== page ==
Parting the veils of silence
: a woman’s quest for meaning through the life transition of menopause

  • Rashon Chowdhury

Student thesis: Doctoral ThesisDoctor of Education (EdD)

Abstract

This dissertation chronicles my quest for meaning through the life transition of menopause. In my British culture, menopause is medicalised and attention is not paid to the psychological issues that this great rite of passage can bring (Herzig, 2012; Nosek et. al. 2012; Chrisler, 2013, 2011, 2006). The complexities that some women (including myself) face during menopause are examined, together with the affordances and constraints of doing personal research. As an integrative transpersonal psychotherapist trained in different modalities that also includes holding a spiritual perspective, I often see women as clients who have difficulties navigating their transitions. The issues they present are not just physical; menopause also brings psychological challenges to be addressed and often a search for deeper meaning.
The importance of other cultural attitudes to menopause are discussed, where it is seen as a positive time in a woman’s life, honouring her life experience and wisdom (Shinoda Bolen, 2015; Boice, 2007; Alleger, 2004). In search of a deeper engagement with the transition on a psychological and spiritual level I engaged in two shamanic retreats based on Native American Indian traditions, a Sufi silent alchemical retreat, an advanced diploma in psychotherapy and a solitary retreat into woodland. Key themes that emerged from the research were: issues with negative self-identity; loss and grief; different cultural spiritual lenses; the need for radical self-care; the transformation of self through examination of archetypes and symbols; the significance of celebrating menopause through ritual and ceremony; and the value of being in groups which brought support and the means to share experiences.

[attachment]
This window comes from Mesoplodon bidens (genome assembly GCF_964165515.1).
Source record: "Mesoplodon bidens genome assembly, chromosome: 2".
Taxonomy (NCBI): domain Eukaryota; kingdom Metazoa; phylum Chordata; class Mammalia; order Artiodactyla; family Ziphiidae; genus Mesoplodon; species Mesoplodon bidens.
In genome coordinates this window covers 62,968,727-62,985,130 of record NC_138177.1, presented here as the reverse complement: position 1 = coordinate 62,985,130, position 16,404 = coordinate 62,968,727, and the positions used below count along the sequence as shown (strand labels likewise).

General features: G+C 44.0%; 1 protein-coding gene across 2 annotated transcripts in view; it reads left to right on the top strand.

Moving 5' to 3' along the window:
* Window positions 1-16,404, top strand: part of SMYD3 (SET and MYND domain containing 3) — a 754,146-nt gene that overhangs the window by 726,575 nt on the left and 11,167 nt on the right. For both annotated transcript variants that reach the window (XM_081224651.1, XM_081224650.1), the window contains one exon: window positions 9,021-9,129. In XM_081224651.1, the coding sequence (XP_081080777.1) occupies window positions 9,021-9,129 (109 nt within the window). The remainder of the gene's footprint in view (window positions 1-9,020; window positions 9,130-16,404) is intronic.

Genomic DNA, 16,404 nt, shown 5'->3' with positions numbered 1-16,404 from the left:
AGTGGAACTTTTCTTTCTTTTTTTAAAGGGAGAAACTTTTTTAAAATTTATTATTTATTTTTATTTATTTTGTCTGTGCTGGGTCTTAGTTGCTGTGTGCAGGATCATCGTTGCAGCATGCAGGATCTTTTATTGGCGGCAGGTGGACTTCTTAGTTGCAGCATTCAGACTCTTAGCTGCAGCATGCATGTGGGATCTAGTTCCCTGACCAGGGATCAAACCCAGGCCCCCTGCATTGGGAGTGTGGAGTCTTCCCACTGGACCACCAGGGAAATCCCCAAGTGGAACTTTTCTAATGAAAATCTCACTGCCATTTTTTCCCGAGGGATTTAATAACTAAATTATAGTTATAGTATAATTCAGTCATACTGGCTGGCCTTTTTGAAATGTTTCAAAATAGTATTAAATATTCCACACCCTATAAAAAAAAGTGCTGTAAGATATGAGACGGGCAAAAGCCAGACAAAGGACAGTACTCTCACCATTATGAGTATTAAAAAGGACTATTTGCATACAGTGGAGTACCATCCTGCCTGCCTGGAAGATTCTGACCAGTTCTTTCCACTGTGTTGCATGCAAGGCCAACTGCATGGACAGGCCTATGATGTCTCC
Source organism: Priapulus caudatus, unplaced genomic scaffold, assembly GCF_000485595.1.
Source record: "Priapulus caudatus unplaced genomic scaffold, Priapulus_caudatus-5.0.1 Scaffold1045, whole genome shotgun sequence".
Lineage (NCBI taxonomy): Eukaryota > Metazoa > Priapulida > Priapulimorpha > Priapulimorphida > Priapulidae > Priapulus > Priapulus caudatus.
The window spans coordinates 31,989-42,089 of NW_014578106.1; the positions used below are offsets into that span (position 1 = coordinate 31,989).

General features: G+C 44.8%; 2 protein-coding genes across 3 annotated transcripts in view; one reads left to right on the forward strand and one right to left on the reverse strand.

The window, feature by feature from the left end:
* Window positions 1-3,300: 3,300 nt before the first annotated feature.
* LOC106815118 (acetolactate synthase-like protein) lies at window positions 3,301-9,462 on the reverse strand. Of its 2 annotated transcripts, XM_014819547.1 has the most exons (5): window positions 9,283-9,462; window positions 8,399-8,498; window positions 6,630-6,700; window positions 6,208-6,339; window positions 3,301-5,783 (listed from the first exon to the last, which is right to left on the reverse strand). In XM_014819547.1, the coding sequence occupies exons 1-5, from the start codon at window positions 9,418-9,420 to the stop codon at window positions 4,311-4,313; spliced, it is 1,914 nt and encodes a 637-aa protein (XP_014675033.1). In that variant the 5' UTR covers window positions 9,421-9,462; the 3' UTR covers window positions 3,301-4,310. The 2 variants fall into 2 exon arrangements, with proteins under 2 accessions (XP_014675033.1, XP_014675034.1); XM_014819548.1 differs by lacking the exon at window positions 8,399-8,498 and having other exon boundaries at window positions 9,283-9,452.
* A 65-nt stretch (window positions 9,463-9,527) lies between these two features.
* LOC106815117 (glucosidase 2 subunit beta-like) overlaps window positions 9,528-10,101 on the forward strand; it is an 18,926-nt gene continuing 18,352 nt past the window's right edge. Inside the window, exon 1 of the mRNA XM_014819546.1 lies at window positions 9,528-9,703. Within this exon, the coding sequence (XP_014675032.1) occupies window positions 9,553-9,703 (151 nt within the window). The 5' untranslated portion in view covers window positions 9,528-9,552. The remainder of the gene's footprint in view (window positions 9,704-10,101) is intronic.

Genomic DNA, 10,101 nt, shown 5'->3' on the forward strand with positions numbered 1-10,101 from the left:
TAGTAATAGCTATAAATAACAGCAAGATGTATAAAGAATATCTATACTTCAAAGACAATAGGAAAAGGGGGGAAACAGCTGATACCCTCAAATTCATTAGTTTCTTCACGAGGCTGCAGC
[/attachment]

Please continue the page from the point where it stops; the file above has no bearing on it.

The research highlights the importance of attending to women’s psychological and spiritual needs during menopause. This study is my contribution to the field of psychotherapy and counselling, to enable myself and other professionals to view this important transition in a different way and part the veils of silence which surround it in my culture.
Date of Award23 Jan 2019
Original languageEnglish
Awarding Institution
  • The University of Bristol
SupervisorSheila M Trahar (Supervisor) & Malcolm Reed (Supervisor)

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